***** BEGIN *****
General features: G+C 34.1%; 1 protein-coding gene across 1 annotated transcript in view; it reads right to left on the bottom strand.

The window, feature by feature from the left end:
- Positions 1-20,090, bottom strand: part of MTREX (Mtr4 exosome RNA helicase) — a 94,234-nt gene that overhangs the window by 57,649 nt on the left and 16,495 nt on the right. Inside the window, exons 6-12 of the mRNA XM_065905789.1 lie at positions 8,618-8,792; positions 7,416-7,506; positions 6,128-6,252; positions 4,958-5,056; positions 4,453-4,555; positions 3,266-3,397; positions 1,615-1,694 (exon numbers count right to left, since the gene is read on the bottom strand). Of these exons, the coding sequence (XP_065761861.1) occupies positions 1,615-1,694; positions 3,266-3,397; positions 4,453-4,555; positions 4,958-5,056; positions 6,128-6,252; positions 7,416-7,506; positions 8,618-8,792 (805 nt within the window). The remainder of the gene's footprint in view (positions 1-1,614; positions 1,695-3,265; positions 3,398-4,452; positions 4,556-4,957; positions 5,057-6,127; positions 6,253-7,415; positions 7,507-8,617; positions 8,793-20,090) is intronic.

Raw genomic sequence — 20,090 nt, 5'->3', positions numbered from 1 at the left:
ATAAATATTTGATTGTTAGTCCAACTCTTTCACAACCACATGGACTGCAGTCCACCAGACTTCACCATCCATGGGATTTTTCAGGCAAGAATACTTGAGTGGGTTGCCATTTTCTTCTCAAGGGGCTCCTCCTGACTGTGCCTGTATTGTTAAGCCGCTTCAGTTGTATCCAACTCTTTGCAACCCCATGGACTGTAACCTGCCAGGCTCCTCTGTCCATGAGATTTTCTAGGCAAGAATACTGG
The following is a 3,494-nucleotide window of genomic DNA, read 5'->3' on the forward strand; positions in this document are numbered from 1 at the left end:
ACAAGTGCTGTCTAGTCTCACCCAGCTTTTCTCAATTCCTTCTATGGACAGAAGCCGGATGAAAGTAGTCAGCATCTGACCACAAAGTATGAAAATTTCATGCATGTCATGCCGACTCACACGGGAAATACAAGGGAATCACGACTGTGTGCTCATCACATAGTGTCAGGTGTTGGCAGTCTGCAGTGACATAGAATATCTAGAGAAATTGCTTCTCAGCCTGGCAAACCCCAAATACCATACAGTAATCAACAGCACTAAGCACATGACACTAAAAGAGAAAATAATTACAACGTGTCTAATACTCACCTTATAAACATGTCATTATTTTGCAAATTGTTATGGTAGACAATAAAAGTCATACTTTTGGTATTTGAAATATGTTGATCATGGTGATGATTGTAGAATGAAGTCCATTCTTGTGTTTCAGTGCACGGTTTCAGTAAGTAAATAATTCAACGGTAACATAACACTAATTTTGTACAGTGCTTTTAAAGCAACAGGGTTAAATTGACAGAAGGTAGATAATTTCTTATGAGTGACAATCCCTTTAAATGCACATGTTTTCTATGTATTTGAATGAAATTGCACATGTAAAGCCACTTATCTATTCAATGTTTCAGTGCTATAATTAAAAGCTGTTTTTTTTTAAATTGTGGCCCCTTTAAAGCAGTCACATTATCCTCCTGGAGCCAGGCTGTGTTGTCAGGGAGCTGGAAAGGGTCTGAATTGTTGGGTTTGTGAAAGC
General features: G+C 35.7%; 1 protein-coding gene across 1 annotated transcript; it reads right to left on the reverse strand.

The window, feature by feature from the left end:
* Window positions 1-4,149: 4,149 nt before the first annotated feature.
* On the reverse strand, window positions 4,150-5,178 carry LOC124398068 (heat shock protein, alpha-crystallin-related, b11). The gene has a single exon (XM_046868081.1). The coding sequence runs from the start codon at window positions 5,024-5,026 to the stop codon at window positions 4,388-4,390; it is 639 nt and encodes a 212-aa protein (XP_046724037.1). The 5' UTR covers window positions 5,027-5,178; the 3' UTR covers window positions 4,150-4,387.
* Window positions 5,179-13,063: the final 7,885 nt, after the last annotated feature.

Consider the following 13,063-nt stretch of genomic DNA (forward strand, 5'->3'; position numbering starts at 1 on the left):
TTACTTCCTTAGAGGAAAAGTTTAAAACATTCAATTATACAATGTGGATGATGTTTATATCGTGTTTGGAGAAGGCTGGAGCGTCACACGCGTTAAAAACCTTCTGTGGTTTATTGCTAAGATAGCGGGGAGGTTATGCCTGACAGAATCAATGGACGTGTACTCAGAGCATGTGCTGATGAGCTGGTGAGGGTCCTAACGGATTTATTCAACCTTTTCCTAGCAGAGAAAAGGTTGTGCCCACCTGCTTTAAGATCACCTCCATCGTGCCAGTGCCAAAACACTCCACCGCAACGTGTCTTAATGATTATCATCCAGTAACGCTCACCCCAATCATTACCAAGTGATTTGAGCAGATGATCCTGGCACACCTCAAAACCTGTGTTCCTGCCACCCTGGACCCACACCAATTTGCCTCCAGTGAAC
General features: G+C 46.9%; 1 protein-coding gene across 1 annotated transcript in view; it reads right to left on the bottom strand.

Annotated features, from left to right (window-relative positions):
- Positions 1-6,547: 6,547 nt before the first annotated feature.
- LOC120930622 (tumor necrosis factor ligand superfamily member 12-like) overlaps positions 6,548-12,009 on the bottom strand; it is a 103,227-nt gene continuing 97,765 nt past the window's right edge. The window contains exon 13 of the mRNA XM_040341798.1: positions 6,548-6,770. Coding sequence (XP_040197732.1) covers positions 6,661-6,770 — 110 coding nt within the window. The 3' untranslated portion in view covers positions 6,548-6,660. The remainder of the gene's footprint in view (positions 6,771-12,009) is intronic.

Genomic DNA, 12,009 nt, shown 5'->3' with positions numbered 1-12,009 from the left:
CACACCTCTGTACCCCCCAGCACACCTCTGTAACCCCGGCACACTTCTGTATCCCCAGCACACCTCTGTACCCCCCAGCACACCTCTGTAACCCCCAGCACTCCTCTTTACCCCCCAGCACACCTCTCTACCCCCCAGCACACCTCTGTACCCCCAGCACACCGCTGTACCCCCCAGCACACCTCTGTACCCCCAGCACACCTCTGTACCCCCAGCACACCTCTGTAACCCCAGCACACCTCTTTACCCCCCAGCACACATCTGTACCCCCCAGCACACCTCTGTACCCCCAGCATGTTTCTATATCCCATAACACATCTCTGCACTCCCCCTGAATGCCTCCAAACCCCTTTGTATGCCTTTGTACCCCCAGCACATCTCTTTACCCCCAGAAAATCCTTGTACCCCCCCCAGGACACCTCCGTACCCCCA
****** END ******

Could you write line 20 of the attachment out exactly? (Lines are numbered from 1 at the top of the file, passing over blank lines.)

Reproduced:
CACACCTCTGTACCCCCCAGCACACCTCTGTAACCCCGGCACACTTCTGTATCCCCAGCACACCTCTGTACCCCCCAGCACACCTCTGTAACCCCCAGCACTCCTCTTTACCCCCCAGCACACCTCTCTACCCCCCAGCACACCTCTGTACCCCCAGCACACCGCTGTACCCCCCAGCACACCTCTGTACCCCCAGCACACCTCTGTACCCCCAGCACACCTCTGTAACCCCAGCACACCTCTTTACCCCCCAGCACACATCTGTACCCCCCAGCACACCTCTGTACCCCCAGCATGTTTCTATATCCCATAACACATCTCTGCACTCCCCCTGAATGCCTCCAAACCCCTTTGTATGCCTTTGTACCCCCAGCACATCTCTTTACCCCCAGAAAATCCTTGTACCCCCCCCAGGACACCTCCGTACCCCCA